New Sharrows on Sutter and Post Streets Not Popular with Cyclists
Pedaling up Sutter Street toward Leavenworth from his dentist’s office during the height of the Wednesday evening commute, Dan Nunes is riding in the transit-only lane for his bike trip home, despite the new sharrows recently painted in the center lane to his left. There, drivers often zoom by at alarming speeds, breaking the 25 mile an hour speed limit, narrowly avoiding crashes, and treating the three-lane arterial like a highway, especially as they make the descent down the hill on Sutter just past Leavenworth.
For Nunes, and many other cyclists, riding in the center lane is not an option, even with the beckoning of the white sharrows.
"I think it’s just asinine. You’re trusting the car coming behind you not to hit you," he said. "It’s about avoiding contact with the cars so riding in the middle lane with cabs, with tourists looking at buildings, I mean, come on."
Sutter Street cuts through several of San Francisco’s densest neighborhoods and commercial districts, and along with Post Street one block south, serves as a major east-west connection for bicyclists. Those streets also serve Muni’s 2-Clement and 3-Jackson, which have dedicated transit lanes that are sometimes clogged by drivers cued up to turn right.
The SFMTA recently installed the sharrows on both Sutter and Post
Streets (Bicycle Route 16) as part of its Bike Plan directive to add 75
miles of new sharrows on bike routes across the city. Where Sutter and
Post intersect with other bicycle routes, the sharrows have been painted
in two lanes so drivers can more readily expect cyclists, and cyclists
can position themselves to turn, according to the SFMTA.
Plans are also in the works to paint sharrows on short sections of
other streets with transit lanes, including Clay Street from Montgomery
to Battery, and Stockton from Sutter to Post.
Nunes said he is an experienced urban cyclist who has been riding in the city for about six years, as long as he’s lived here, and since the new sharrows were added on June 1, he hasn’t seen a single cyclist in the center lane. "If you get capped in the middle of the street and go down, the next car behind you is going to run you over."
Even the city’s lead traffic engineer, Jack Fleck, who is retiring
today after a 25-year career at the SFMTA, told Streetsblog he wouldn’t ride in
the center lane.
"The rationale is really dictated by what we’re legally allowed to do," said Damon Curtis, the SFMTA’s Livable Streets Implementation Manager. "There’s a transit lane on the curb and the first available traffic lane is the middle lane. We cannot legally put sharrows in the transit lane."
Riding your bike in the transit lanes is illegal, but the current law, according to the Bike Plan’s section on bicycle and transit policy (PDF), is a little foggy. Any substantive change to it would also require a change in state law. From the Bike Plan:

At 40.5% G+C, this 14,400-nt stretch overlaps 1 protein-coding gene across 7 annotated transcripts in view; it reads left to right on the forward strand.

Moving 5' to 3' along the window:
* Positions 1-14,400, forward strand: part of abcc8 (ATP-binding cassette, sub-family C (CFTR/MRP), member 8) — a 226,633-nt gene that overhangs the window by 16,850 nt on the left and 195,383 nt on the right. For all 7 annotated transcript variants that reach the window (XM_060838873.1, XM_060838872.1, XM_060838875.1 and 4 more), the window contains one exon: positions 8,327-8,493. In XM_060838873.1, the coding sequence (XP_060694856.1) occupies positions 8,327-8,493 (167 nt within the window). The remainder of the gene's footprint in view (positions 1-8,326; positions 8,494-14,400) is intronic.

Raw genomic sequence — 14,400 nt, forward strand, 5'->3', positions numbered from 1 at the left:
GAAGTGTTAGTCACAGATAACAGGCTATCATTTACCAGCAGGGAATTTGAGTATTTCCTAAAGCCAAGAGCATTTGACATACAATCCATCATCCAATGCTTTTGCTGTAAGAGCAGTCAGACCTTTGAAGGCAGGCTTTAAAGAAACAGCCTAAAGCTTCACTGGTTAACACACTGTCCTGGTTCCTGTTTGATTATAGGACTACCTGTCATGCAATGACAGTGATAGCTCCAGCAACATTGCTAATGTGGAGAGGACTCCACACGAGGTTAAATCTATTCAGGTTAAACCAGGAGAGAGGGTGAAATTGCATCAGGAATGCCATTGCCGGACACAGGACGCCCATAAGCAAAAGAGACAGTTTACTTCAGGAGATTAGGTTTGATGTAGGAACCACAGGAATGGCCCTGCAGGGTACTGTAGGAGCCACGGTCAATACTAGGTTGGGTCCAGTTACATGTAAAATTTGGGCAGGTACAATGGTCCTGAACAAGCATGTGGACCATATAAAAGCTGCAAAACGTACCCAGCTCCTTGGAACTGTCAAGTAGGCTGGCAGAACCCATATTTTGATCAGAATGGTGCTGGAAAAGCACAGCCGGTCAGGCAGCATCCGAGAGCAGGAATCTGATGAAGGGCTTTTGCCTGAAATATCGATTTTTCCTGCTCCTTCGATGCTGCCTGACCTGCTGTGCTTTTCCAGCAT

Under local law as written, bicycles could use the transit-only lanes, because the SFTC prohibits "vehicles" from using the transit-only lanes, and bicycles are not classified as "vehicles" under the CVC (Sections 231 and 670); however; San Francisco can only exercise the powers in this area that are delegated to it by the state under CVC Section 21. State law only authorizes use of transit-only lanes for "public mass transit." Changes in designated transit-only lanes may be legislated by the SFMTA Board of Directors by amending the SFTC, but a change in state law would be required to allow bicycles to operate in transit-only lanes.
The Bike Plan does call for the SFMTA to experiment with bikes in transit lanes. Other cities around the U.S., and the world, have lanes that accommodate both buses and bikes, such as Paris, Madison, Wi., Vancouver, B.C., Washington, D.C., and Philadelphia. But even if state law were changed overnight, the agency isn’t prepared to do it this year.
"We are really interested in that study. Unfortunately, we don’t have the staff to take it on this year," said Bridget Smith of the SFMTA’s Sustainable Streets Division. "So we came up with some work plan priorities and worked them out with the [Bicycle Advisory Committee], other bicycle advocates, the Mayor’s office, and it’s not on our work plan for this year, but it is something that’s really important to us."
Even though many bicyclists feel safer in the transit lane, Dave Snyder, the former SFBC director who now oversees the nascent Transit Riders Union, said it’s important the SFMTA put sharrows in the most unorthodox places to remind drivers that cyclists have the right to be there.
"I don’t think that putting sharrows in that lane to the left of the bus lane is really a satisfactory facility for the kind of city we’re trying to build. It’s not intuitive if it doesn’t work for most people. Nevertheless, I’m glad to see they’re putting them way out there in the middle of the street. I think that’s a good sign," said Snyder.
Snyder would like to see the SFMTA figure out a "grandma-friendly" route for the corridor, and feels nearby streets like Geary, O’Farrell, Ellis and Eddy should also be bike routes. Although Geary isn’t ideal for riding during peak hours, Snyder said there’s enough room in the left lane for sharrows. He once convinced the SFMTA to widen the left lane on Geary from 11 to 12 feet for this reason.
For now, bicyclists like Todd Oppenheimer will continue to take Sutter Street. Oppenheimer, a prominent freelance journalist who works near the Giants ballpark, commutes from the Richmond District three days a week on his bike, the other two by car.
He said the new sharrows in the center lane prevent bicyclists from getting doored (it’s happened to him three times), but like many others, he won’t be taking that lane.
"I can’t believe that [drivers] are going to get it. Maybe they will eventually. But they’re going to honk at us, they’re going to be pissed. It’s going to take awhile."